Vietnam PM demands no power shortage at all cost
Updated at Tuesday, 16 Jul 2019, 15:53
The Hanoitimes - All related agencies are required to facilitate the power generation to accommodate the economic growth.
Vietnam’s Prime Minister Nguyen Xuan Phuc on July 15 asked the Ministry of Industry and Trade (MOIT) and related parties to ensure sufficient power for economic development and domestic consumption.
The ministry and the whole industry must fulfil the target at all cost as the power shortage vision may shadow Vietnam in 2022-2023 or in 2021 at the earliest, the government’s portal quoted the PM as saying.
Vietnamese Prime Minister Nguyen Xuan Phuc. Photo: VGP
For the national goal, Vietnam Electricity (EVN), the country’s sole power distributor, must play a crucial role in this process. Meanwhile, Vietnam National Oil and Gas Group (PetroVietnam-PVN) and Vietnam National Coal-Mineral Industries Holding Corp (Vinacomin) are also responsible for investing in power generation, the PM said.
Vietnam’s power industry must be self-reliant without depending on outside sources and must be more transparent in calling for investment, generating and distributing electricity as part of efforts to encourage private sector investment in power production, he said.
In details, Vinacomin must supply coal as much as possible for thermal power plants while PVN needs to ensure sufficient gas supply to gas-fueled power facilities.
The MOIT and the Committee for Management of State Capital at Enterprises (CMSC) are required to slash coal import procedures and speed up the import of coal in case of thin local supply.
The MOIT is asked to report the construction process of big ongoing power projects while the State Bank of Vietnam needs to facilitate the lending to power projects.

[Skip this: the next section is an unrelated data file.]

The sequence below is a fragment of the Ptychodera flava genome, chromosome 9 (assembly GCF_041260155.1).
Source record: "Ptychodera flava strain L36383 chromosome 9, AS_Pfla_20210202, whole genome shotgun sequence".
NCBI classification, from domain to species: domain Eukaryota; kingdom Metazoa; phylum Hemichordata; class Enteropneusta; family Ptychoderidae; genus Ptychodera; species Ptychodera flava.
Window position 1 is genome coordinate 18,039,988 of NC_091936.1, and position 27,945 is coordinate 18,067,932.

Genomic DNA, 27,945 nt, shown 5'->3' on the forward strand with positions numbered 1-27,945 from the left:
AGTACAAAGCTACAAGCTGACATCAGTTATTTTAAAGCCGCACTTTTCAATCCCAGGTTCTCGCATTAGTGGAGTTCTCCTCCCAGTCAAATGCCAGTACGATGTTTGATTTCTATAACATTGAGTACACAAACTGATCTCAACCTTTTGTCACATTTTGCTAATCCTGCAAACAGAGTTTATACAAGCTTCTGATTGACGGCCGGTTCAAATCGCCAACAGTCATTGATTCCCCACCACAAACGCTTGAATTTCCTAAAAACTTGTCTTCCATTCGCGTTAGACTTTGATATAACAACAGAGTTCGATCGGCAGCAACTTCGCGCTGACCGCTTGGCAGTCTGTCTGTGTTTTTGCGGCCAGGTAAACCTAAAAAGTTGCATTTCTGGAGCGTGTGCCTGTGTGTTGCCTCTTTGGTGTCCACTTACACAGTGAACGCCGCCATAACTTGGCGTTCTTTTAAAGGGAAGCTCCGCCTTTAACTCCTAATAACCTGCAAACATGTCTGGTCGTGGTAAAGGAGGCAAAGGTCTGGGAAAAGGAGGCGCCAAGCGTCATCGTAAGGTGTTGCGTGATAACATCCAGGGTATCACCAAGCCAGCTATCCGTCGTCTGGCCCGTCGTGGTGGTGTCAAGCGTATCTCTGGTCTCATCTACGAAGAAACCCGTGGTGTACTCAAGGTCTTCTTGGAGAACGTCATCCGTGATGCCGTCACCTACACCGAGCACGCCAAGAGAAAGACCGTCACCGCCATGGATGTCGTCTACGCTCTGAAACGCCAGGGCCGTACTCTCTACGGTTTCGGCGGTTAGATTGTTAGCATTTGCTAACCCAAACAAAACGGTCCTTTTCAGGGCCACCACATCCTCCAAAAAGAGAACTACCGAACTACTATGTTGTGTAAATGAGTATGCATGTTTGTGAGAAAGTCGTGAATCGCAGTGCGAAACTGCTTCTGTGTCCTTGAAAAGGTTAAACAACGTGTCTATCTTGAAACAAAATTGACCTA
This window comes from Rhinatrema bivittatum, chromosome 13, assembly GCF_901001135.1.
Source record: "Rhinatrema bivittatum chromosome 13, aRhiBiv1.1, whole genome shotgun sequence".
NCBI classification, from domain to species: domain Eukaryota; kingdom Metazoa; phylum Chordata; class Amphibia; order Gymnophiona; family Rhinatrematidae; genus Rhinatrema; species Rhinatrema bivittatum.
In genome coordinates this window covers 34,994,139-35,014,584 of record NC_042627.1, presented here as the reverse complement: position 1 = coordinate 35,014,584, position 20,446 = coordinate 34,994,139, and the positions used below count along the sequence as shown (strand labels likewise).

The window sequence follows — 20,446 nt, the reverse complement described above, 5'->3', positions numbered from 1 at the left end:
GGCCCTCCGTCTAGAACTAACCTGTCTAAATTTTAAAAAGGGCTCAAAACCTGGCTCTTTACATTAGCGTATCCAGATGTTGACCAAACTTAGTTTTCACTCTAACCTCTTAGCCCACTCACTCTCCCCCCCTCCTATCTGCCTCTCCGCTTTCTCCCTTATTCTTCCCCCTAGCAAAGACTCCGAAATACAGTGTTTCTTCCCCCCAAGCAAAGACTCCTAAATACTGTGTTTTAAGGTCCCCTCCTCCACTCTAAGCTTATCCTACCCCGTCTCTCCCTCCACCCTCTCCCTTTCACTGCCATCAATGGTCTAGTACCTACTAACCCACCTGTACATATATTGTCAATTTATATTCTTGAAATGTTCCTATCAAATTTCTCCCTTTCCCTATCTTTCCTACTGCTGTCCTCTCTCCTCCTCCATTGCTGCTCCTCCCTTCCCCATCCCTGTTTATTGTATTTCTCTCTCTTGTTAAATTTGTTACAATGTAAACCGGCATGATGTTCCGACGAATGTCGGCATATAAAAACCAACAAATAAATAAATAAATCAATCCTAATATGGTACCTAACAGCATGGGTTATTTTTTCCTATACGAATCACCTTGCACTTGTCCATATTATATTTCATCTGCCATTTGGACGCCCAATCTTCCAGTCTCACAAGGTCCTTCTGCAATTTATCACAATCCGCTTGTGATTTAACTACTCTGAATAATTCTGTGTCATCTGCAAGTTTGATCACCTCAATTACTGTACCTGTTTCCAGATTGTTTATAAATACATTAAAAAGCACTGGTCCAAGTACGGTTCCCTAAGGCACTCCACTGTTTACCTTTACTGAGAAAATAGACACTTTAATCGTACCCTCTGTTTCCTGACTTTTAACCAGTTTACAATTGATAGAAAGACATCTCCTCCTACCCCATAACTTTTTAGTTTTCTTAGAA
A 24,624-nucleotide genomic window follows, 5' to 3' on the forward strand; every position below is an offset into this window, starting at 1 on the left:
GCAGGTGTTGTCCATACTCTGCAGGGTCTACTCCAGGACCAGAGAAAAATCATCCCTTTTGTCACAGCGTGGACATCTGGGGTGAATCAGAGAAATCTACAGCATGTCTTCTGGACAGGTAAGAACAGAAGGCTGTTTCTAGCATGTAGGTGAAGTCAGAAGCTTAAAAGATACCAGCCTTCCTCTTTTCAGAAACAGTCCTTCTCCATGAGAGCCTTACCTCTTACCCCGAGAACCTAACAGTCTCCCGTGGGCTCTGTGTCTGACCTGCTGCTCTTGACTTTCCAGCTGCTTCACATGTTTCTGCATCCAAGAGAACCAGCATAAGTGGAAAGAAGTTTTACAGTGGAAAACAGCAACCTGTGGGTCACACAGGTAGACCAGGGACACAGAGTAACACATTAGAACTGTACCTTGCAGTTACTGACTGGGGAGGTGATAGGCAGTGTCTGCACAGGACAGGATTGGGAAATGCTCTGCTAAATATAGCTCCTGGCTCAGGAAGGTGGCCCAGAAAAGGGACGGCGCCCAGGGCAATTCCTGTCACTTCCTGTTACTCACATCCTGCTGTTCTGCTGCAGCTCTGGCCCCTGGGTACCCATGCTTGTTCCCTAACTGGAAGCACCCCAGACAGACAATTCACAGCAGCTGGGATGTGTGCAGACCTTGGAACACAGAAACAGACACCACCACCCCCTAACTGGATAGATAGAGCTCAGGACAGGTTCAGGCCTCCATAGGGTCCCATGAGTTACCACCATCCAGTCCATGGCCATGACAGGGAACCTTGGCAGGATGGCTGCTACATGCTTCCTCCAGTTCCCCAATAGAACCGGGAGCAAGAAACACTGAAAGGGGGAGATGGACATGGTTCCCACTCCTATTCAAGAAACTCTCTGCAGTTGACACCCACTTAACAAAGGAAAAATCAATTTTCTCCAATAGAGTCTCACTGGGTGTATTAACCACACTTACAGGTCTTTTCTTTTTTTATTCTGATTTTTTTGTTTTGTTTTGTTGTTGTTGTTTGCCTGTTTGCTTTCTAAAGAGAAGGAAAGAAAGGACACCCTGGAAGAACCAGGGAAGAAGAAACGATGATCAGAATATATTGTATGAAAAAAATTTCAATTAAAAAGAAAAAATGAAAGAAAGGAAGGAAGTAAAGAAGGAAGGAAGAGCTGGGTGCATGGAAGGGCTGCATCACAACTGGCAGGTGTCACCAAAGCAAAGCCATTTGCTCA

Local governments must create favorable conditions, especially site clearance for power investors, the PM said.
Meanwhile, the government will seek special mechanisms for power projects, the government said on its website.
The MOIT last month warned of power shortage, saying that the situation may cast its shadow over Vietnam in 2020, mostly in the southern region due to the sluggishness of many energy projects, including Kien Giang 1 and 2 Thermal Power projects and O Mon 2 Gas-fired Power project which would fail to become operational in 2021-2025.
In case Long Phu 1 Thermal Power project would fail to meet the completion deadline by 2023, the situation would be worse in 2024-2025, the ministry predicted.
More seriously, the power shortage might happen in the southern region in 2021-2025 due to rising consumption volume. The shortage might hit 3.7 billion kWh in 2021, nearly 10 billion kWh in 2022, 12 billion kWh in 2023, 7 billion kWh in 2024, and 3.5 kWh in 2025.
Under the revised Power Plan VII, the country’s total capacity may reach 95,700 MW for the 2016-2030 period but the realistic figure would be around 80,200 MW.